A license is a control mechanism; also a means to raise revenue. To license is to grant permission. To license is to control. Which brings us to the real question when discussing whether same-sex marriage should be legal – why do individuals need the government’s permission to marry? The real issue here is not marriage – it is control. Control – the Big C of 21st Century public policy. The important question is whether the government has the proper authority to dictate which individuals can enter into a binding legal agreement. The very nature and history of government action since our nation’s founding reveals it is all about power and control. The effort to define marriage directly or indirectly is but another of many examples of this universal truth.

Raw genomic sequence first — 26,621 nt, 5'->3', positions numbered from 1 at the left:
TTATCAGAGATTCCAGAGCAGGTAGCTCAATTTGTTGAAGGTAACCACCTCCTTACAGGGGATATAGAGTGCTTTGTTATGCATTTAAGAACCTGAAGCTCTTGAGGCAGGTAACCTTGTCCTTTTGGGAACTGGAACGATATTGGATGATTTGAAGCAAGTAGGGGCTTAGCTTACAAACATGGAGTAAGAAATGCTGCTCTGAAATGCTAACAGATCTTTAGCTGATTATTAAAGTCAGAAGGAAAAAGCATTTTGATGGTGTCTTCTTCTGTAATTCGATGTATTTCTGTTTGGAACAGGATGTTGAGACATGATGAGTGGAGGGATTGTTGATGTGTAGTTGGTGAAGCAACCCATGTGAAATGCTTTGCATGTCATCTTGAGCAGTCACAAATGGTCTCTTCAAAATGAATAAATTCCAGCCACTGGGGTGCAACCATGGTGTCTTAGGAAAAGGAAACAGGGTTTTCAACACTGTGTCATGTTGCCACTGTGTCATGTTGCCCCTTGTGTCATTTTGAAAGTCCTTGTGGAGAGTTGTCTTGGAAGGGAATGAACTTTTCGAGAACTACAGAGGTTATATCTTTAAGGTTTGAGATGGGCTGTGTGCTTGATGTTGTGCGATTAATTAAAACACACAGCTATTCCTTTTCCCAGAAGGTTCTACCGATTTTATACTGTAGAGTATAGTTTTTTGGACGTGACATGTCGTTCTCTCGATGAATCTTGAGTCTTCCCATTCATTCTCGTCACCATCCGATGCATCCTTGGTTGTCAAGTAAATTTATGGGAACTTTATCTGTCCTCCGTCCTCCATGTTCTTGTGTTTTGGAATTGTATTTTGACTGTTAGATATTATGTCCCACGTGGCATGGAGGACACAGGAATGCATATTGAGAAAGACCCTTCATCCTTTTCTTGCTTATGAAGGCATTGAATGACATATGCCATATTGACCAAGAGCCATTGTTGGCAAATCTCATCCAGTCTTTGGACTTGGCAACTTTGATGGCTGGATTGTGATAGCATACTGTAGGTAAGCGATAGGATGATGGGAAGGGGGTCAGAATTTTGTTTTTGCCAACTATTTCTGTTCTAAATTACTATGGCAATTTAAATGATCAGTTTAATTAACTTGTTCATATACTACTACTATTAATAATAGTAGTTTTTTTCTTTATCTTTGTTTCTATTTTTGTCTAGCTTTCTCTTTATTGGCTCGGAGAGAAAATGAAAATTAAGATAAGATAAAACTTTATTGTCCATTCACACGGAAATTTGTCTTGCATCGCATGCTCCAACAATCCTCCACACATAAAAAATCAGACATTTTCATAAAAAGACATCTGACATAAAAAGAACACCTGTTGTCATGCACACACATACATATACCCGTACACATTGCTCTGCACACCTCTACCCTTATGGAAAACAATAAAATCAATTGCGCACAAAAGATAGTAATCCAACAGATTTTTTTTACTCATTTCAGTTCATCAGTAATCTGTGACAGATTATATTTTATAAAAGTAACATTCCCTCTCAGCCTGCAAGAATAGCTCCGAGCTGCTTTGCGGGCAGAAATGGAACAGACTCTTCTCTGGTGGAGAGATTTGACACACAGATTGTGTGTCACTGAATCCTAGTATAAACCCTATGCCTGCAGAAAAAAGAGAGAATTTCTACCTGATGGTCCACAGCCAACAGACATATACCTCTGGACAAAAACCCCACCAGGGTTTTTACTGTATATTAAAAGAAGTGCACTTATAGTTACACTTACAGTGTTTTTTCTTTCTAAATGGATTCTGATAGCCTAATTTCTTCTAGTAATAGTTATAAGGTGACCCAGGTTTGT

But how we frame the debate is often times as important as how we actually fight the fight. The perspective we bring to discussion of issues involving personal liberty will largely determine our chances for success in such endeavors. If we define the question narrowly – “the Second Amendment simply protects the carrying of a firearm” – rather than as an element of a fundamental struggle between individual liberty and government power, we make it easier for government to succeed in its efforts to control. Defining the debate narrowly makes it easier for government to divide and conquer, or to trivialize the individual effort. In other words, when defending one’s Second Amendment rights against government intrusion, the question should be framed thus: “the Second Amendment is not simply a mechanism to protect gun owners from having their right to possess a firearm taken away; but rather a means of protecting the fundamental liberty and freedom that comes with being a human being in a free society.”